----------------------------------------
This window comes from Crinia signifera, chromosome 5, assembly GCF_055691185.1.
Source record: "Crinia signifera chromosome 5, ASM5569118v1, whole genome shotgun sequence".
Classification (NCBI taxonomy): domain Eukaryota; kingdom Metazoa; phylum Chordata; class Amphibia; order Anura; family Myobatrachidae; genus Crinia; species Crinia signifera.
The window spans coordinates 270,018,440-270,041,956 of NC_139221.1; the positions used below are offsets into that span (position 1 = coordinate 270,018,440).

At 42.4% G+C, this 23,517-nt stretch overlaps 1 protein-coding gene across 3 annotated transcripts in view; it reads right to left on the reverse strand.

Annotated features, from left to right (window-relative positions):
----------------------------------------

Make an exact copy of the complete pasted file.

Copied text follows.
This window comes from Crinia signifera, chromosome 5, assembly GCF_055691185.1.
Source record: "Crinia signifera chromosome 5, ASM5569118v1, whole genome shotgun sequence".
Classification (NCBI taxonomy): domain Eukaryota; kingdom Metazoa; phylum Chordata; class Amphibia; order Anura; family Myobatrachidae; genus Crinia; species Crinia signifera.
The window spans coordinates 270,018,440-270,041,956 of NC_139221.1; the positions used below are offsets into that span (position 1 = coordinate 270,018,440).

At 42.4% G+C, this 23,517-nt stretch overlaps 1 protein-coding gene across 3 annotated transcripts in view; it reads right to left on the reverse strand.

Annotated features, from left to right (window-relative positions):